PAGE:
From the time the Vietnam war heated up, liberals were doves and conservatives were hawks. Although this had not always been the case (from Truman’s presidency through Kennedy’s, liberals were often more assertive internationally than conservatives), during Vietnam and its aftermath the correlation became so strong that dovishness or hawkishness came to define who was liberal and who conservative. The issue was sealed, so to speak, when Senator Henry M. Jackson, who boasted the highest rating in the Senate on the scorecard of organized labor, was widely labeled a “conservative Democrat” because of his pro-military position—and when liberal hawks (myself included) abandoned their resistance to the sobriquet “neoconservative.”

Three things made liberals doves and conservatives hawks. The first was a differing assessment of Communism. Conservatives loathed it, while liberals merely rejected it. Liberals may have decried the lack of freedom under Communism, but they were more willing to credit Communist claims of advances in health, literacy, or other social and economic indicators. For example, Harvard’s John Kenneth Galbraith wrote in 1984: “The Russian system succeeds because, in contrast to the Western industrial economies, it makes full use of its manpower.” Some liberals even saw positive things in the Communist political system. Thus, back in the Brezhnev era, the Sovietologist Stephen F. Cohen of Princeton criticized conservatives who “still overemphasize the coercive aspects of official Soviet policies and politics while underemphasizing consensual ones.”

Conservatives saw the cold war as a titanic struggle between two models of civilization, one very good and one very bad, the “city on a hill” versus the “evil empire.” Liberals decried such contrasts as “Manichean.” Indeed, they were wont to stress the parallels in behavior between the two superpowers. Accordingly, Paul Warnke, George McGovern’s chief defense adviser and Jimmy Carter’s chief arms negotiator, likened the United States and the Soviet Union to “two apes on a treadmill,” with Soviet military policies mimicking those of the United States.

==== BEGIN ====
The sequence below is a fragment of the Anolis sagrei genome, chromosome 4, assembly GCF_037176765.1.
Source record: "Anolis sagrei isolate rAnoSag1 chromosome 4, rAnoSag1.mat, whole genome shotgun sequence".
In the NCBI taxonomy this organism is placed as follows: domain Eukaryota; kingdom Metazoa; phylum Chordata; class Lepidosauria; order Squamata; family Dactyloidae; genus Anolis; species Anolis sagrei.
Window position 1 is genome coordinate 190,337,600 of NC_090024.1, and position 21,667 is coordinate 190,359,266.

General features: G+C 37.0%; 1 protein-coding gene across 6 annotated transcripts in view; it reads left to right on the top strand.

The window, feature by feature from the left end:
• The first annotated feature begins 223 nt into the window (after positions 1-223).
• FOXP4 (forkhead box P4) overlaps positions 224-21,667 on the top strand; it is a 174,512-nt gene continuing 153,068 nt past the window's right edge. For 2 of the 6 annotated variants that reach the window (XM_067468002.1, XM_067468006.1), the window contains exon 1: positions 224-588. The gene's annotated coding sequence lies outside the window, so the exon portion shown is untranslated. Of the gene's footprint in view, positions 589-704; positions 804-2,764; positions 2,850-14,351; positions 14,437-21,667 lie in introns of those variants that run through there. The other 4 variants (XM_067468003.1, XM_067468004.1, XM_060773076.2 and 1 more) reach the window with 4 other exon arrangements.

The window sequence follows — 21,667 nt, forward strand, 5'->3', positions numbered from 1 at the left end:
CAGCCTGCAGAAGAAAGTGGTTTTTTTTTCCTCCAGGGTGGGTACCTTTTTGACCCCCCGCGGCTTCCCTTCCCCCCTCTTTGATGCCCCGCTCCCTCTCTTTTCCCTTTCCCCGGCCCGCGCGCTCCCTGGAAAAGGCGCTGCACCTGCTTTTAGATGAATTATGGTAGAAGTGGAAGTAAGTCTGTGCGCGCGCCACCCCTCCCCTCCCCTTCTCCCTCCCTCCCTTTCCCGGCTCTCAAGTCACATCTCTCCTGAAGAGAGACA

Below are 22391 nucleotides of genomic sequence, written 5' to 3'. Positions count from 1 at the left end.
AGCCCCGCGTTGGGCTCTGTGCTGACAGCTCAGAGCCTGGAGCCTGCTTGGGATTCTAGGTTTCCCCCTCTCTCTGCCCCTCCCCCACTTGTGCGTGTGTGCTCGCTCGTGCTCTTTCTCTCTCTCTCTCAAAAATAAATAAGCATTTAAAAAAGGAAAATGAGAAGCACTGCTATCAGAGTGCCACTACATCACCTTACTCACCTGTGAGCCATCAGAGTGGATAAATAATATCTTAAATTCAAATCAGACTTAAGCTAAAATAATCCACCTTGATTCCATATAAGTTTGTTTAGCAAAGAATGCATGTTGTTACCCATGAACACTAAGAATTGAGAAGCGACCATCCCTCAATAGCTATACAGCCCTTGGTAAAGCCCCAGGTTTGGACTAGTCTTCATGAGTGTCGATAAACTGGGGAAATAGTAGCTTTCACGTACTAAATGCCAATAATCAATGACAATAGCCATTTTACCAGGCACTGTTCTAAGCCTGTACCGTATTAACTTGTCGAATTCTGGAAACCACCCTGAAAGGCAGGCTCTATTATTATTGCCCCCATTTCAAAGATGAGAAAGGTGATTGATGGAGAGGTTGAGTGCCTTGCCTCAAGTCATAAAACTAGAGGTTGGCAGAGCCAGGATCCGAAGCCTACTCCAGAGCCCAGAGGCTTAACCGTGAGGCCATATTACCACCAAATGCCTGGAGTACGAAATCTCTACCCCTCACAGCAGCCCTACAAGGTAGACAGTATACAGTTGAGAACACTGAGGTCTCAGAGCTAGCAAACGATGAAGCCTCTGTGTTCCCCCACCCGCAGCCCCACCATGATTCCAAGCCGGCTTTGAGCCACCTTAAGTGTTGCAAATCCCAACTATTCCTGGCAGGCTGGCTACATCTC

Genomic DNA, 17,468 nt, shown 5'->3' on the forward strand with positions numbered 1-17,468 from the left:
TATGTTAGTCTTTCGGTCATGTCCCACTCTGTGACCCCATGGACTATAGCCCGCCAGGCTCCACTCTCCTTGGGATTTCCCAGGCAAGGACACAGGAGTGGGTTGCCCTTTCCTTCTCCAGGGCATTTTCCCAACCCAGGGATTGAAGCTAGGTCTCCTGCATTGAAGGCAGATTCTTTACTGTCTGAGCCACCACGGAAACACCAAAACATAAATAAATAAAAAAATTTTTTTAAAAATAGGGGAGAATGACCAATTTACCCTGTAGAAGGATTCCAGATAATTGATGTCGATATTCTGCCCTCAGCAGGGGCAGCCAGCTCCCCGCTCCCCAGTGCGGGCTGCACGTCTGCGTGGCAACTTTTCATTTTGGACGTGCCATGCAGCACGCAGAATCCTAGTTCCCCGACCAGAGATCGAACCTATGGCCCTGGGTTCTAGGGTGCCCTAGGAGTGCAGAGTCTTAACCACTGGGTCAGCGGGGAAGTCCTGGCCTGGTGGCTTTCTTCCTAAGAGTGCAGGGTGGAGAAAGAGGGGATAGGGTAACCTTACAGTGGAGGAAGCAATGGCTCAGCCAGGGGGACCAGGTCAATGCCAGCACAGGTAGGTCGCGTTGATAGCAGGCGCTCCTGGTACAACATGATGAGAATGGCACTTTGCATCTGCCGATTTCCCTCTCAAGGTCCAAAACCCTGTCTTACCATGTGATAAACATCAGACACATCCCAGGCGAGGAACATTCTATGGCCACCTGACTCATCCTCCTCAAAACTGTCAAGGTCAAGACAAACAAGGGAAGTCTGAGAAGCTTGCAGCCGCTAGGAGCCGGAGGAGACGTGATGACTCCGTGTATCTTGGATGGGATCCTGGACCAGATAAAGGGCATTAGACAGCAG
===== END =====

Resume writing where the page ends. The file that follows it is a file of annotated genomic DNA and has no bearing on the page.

The second difference was in predispositions toward the use of force. Liberal propaganda, epitomized in the movie Dr. Strangelove, made conservatives out to be warmongers. This was an egregious smear which, like many, contained just a shred of truth. In general, conservatives do take a more Hobbesian view of the inevitability of conflict between individuals and between nations; they do not welcome it, but they are anxious to be prepared for it. Liberals, on the other hand, developed the theory in the 1970’s that force had lost its utility in the modern world. As Paul Warnke, this time writing in collaboration with Leslie Gelb, put it: “Perhaps the principal lesson of the past decade is that military force is a singularly inept instrument of foreign policy.” And the Harvard historian Stanley Hoffmann announced “the increasingly obvious irrelevance of military power to most of the goals pursued by states.”